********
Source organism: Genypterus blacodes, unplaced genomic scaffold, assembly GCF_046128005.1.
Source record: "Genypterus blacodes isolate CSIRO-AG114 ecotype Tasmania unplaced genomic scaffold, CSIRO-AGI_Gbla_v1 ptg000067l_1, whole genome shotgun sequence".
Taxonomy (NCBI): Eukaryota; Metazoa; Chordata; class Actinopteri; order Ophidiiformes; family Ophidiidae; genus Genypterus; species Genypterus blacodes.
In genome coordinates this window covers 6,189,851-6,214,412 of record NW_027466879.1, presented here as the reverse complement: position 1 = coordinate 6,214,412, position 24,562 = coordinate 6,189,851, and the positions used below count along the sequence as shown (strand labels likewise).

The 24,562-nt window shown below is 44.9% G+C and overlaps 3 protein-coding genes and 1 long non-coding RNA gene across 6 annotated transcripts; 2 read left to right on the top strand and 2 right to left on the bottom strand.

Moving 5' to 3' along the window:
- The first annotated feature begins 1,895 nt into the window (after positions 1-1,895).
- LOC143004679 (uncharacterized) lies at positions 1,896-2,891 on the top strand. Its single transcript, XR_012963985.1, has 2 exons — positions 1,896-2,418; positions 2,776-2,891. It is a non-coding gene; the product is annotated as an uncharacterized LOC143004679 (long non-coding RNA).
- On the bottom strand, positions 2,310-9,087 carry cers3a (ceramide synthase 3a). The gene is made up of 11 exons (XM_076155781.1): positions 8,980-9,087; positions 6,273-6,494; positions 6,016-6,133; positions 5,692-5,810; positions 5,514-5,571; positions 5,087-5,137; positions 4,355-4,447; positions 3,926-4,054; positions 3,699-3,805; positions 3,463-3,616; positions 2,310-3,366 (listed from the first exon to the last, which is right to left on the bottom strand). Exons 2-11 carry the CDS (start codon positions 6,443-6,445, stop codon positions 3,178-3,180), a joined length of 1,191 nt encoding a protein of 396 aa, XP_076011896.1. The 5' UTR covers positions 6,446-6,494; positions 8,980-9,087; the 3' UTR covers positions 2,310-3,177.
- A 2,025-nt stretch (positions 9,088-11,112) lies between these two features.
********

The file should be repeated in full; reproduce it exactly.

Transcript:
Source organism: Genypterus blacodes, unplaced genomic scaffold, assembly GCF_046128005.1.
Source record: "Genypterus blacodes isolate CSIRO-AG114 ecotype Tasmania unplaced genomic scaffold, CSIRO-AGI_Gbla_v1 ptg000067l_1, whole genome shotgun sequence".
Taxonomy (NCBI): Eukaryota; Metazoa; Chordata; class Actinopteri; order Ophidiiformes; family Ophidiidae; genus Genypterus; species Genypterus blacodes.
In genome coordinates this window covers 6,189,851-6,214,412 of record NW_027466879.1, presented here as the reverse complement: position 1 = coordinate 6,214,412, position 24,562 = coordinate 6,189,851, and the positions used below count along the sequence as shown (strand labels likewise).

The 24,562-nt window shown below is 44.9% G+C and overlaps 3 protein-coding genes and 1 long non-coding RNA gene across 6 annotated transcripts; 2 read left to right on the top strand and 2 right to left on the bottom strand.

Moving 5' to 3' along the window:
- The first annotated feature begins 1,895 nt into the window (after positions 1-1,895).
- LOC143004679 (uncharacterized) lies at positions 1,896-2,891 on the top strand. Its single transcript, XR_012963985.1, has 2 exons — positions 1,896-2,418; positions 2,776-2,891. It is a non-coding gene; the product is annotated as an uncharacterized LOC143004679 (long non-coding RNA).
- On the bottom strand, positions 2,310-9,087 carry cers3a (ceramide synthase 3a). The gene is made up of 11 exons (XM_076155781.1): positions 8,980-9,087; positions 6,273-6,494; positions 6,016-6,133; positions 5,692-5,810; positions 5,514-5,571; positions 5,087-5,137; positions 4,355-4,447; positions 3,926-4,054; positions 3,699-3,805; positions 3,463-3,616; positions 2,310-3,366 (listed from the first exon to the last, which is right to left on the bottom strand). Exons 2-11 carry the CDS (start codon positions 6,443-6,445, stop codon positions 3,178-3,180), a joined length of 1,191 nt encoding a protein of 396 aa, XP_076011896.1. The 5' UTR covers positions 6,446-6,494; positions 8,980-9,087; the 3' UTR covers positions 2,310-3,177.
- A 2,025-nt stretch (positions 9,088-11,112) lies between these two features.